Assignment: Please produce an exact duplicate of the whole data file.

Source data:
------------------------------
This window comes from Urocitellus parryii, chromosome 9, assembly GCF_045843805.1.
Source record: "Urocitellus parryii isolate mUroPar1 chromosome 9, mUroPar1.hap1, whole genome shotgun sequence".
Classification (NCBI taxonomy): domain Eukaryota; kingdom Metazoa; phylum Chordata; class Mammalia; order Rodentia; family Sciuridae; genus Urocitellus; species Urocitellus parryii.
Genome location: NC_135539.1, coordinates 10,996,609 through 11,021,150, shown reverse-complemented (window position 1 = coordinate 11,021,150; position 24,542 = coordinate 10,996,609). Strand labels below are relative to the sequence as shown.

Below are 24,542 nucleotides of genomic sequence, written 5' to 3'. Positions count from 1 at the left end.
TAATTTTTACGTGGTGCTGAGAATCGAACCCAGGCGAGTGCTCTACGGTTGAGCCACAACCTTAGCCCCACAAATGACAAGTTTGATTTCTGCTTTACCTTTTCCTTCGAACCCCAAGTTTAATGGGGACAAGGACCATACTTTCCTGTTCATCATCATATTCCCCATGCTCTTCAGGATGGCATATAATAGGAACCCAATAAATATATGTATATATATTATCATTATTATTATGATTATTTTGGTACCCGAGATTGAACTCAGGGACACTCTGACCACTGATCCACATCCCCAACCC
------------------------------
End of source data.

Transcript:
This window comes from Urocitellus parryii, chromosome 9, assembly GCF_045843805.1.
Source record: "Urocitellus parryii isolate mUroPar1 chromosome 9, mUroPar1.hap1, whole genome shotgun sequence".
Classification (NCBI taxonomy): domain Eukaryota; kingdom Metazoa; phylum Chordata; class Mammalia; order Rodentia; family Sciuridae; genus Urocitellus; species Urocitellus parryii.
Genome location: NC_135539.1, coordinates 10,996,609 through 11,021,150, shown reverse-complemented (window position 1 = coordinate 11,021,150; position 24,542 = coordinate 10,996,609). Strand labels below are relative to the sequence as shown.

Below are 24,542 nucleotides of genomic sequence, written 5' to 3'. Positions count from 1 at the left end.
TAATTTTTACGTGGTGCTGAGAATCGAACCCAGGCGAGTGCTCTACGGTTGAGCCACAACCTTAGCCCCACAAATGACAAGTTTGATTTCTGCTTTACCTTTTCCTTCGAACCCCAAGTTTAATGGGGACAAGGACCATACTTTCCTGTTCATCATCATATTCCCCATGCTCTTCAGGATGGCATATAATAGGAACCCAATAAATATATGTATATATATTATCATTATTATTATGATTATTTTGGTACCCGAGATTGAACTCAGGGACACTCTGACCACTGATCCACATCCCCAACCC